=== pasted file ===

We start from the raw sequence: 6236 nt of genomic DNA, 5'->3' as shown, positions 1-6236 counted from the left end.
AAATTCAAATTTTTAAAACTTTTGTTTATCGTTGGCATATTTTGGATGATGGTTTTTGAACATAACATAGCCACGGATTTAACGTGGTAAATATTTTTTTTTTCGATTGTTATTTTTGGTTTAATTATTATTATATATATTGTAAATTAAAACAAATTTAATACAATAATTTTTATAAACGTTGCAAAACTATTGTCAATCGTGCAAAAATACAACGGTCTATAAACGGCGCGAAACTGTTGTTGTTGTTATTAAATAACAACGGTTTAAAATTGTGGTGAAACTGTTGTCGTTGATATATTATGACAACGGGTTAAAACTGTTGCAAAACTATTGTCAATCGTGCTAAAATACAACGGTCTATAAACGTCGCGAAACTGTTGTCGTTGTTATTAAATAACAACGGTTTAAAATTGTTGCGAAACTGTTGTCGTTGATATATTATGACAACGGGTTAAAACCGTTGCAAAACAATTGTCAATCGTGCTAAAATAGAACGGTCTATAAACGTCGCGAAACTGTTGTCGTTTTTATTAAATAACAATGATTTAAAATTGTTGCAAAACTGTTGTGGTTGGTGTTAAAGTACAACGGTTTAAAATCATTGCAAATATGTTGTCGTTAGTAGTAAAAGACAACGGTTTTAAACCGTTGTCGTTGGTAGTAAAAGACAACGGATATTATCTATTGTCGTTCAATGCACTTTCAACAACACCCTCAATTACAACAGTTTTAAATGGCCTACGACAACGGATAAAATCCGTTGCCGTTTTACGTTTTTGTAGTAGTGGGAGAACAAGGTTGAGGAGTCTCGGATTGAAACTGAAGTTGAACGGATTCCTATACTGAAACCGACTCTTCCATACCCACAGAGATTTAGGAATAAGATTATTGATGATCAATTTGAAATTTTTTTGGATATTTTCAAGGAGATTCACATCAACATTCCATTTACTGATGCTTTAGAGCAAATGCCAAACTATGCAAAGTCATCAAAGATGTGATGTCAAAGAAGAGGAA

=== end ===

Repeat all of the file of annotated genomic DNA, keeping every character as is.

We start from the raw sequence: 6236 nt of genomic DNA, 5'->3' as shown, positions 1-6236 counted from the left end.
AAATTCAAATTTTTAAAACTTTTGTTTATCGTTGGCATATTTTGGATGATGGTTTTTGAACATAACATAGCCACGGATTTAACGTGGTAAATATTTTTTTTTTCGATTGTTATTTTTGGTTTAATTATTATTATATATATTGTAAATTAAAACAAATTTAATACAATAATTTTTATAAACGTTGCAAAACTATTGTCAATCGTGCAAAAATACAACGGTCTATAAACGGCGCGAAACTGTTGTTGTTGTTATTAAATAACAACGGTTTAAAATTGTGGTGAAACTGTTGTCGTTGATATATTATGACAACGGGTTAAAACTGTTGCAAAACTATTGTCAATCGTGCTAAAATACAACGGTCTATAAACGTCGCGAAACTGTTGTCGTTGTTATTAAATAACAACGGTTTAAAATTGTTGCGAAACTGTTGTCGTTGATATATTATGACAACGGGTTAAAACCGTTGCAAAACAATTGTCAATCGTGCTAAAATAGAACGGTCTATAAACGTCGCGAAACTGTTGTCGTTTTTATTAAATAACAATGATTTAAAATTGTTGCAAAACTGTTGTGGTTGGTGTTAAAGTACAACGGTTTAAAATCATTGCAAATATGTTGTCGTTAGTAGTAAAAGACAACGGTTTTAAACCGTTGTCGTTGGTAGTAAAAGACAACGGATATTATCTATTGTCGTTCAATGCACTTTCAACAACACCCTCAATTACAACAGTTTTAAATGGCCTACGACAACGGATAAAATCCGTTGCCGTTTTACGTTTTTGTAGTAGTGGGAGAACAAGGTTGAGGAGTCTCGGATTGAAACTGAAGTTGAACGGATTCCTATACTGAAACCGACTCTTCCATACCCACAGAGATTTAGGAATAAGATTATTGATGATCAATTTGAAATTTTTTTGGATATTTTCAAGGAGATTCACATCAACATTCCATTTACTGATGCTTTAGAGCAAATGCCAAACTATGCAAAGTCATCAAAGATGTGATGTCAAAGAAGAGGAA